It was clearly a turning point in last night’s game. Juan Lagares was at the plate with the bases loaded and one out in the Met’s seventh inning and the tying run only 90 feet away. First, with the count at 2-0, Lagares was charged with a strike when the first base umpire ruled he had not adequately checked his swing on an inside fastball.
The young Met centerfielder battled fouling off several pitchers before drawing ball three to run the count full. Dodger reliever Ronald Belisario then delivered a pitch clearly outside the strike zone and also arguably high. The home plate umpire failed to move a muscle as the ball smacked the catcher’s glove.
Lagares, sure the pitch was way outside (it was), stepped across the plate and took his first two steps toward first base. It was then the home plate umpire lifted his fist and punched out the young Met outfielder.
“I got a full count, bases loaded, and am looking for something I can make a good swing on,” Lagares said. “No chance at that pitch. That’s what I said plate umpire Chad Fairchild. I just said, ‘No chance.'”
What did Fairchild reply?
“I didn’t hear anything,” Lagares said postgame. “I just walked to the dugout. In that situation, that’s the at-bat right there. I just saw the replay right now. For me, it’s outside. But there’s nothing you can do about that. It’s something that’s going to happen.”
I’m not sure if it’s umpire insecurity or arrogance but more often than not a home plate umpire will call out batters with delayed third strike calls when a batter begins his route to first base on a 3-2 pitch that is clearly out of the strike zone before the umpire has called ball four. The younger and less experienced a batter the more likelihood the punch out will be assessed.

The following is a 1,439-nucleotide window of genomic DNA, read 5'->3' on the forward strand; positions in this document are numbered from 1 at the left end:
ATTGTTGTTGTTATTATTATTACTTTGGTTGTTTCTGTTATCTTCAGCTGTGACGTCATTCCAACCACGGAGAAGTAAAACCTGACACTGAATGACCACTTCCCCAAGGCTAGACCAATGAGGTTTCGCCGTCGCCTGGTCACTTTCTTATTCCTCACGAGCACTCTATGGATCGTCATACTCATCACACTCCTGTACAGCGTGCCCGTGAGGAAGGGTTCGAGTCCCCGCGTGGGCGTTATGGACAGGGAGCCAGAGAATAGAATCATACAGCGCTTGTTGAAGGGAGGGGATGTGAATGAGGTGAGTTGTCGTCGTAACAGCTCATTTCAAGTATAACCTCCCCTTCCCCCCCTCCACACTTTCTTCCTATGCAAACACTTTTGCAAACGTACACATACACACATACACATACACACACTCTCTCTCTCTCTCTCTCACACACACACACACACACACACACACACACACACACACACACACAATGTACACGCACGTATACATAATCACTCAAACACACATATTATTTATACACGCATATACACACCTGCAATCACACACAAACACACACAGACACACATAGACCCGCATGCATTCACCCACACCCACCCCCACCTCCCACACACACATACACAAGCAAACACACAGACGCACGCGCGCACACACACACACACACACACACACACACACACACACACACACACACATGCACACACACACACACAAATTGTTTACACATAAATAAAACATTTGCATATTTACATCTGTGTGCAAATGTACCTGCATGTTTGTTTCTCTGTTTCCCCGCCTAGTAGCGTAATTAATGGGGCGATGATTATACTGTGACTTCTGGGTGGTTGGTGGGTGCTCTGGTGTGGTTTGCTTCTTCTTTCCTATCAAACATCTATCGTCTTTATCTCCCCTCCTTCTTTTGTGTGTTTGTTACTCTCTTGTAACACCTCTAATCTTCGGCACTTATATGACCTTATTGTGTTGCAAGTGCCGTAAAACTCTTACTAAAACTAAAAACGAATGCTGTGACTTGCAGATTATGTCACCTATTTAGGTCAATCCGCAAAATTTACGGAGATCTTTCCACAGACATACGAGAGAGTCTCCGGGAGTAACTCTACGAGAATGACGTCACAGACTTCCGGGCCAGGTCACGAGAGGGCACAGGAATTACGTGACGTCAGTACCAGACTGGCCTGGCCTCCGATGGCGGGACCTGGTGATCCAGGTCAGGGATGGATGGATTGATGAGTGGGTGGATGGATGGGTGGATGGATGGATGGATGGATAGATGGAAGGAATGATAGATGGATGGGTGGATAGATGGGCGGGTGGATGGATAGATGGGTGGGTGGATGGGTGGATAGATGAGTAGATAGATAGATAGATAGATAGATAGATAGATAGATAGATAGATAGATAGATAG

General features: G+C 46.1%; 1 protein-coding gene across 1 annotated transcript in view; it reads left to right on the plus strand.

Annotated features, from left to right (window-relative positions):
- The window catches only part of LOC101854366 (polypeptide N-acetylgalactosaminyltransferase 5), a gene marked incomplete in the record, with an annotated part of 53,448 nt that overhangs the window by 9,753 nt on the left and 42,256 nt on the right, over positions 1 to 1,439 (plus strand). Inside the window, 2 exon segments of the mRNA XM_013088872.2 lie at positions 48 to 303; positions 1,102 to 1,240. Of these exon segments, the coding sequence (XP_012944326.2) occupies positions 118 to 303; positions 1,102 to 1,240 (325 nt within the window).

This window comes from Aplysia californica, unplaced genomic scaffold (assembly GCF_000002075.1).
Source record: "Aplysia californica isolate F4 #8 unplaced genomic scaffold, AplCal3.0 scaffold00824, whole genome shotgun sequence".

This phenomenon is common in a Double-A Eastern League game. B-Met first baseman Allan Dykstra has an excellent eye at the plate. Dykstra has drawn more base-on-balls than any other player in the Eastern League, 92, ten walks ahead of Jamie Johnson, a centerfielder from Erie.
Several times this year I have watched Dykstra take a three ball pitch that appeared off the plate. Dykstra sort of leans in with a pitch toward the outside part of the plate, then, certain the pitch is a ball, stoops down and begins to unstrap an ankle guard he wears on his lead foot. Every time this scenario is repeated, the umpire calls a delayed strike.
Right or wrong a home plate umpire’s ball/strike call always stands. It would be prudent to instruct young players to take an extra second until the umpire makes the call. With an additional second or two, a home plate umpire should never feel upstaged. Ball four is a free pass to first base, so there should be no rush to get there.
Sometimes the smallest things in a baseball game can make a huge difference.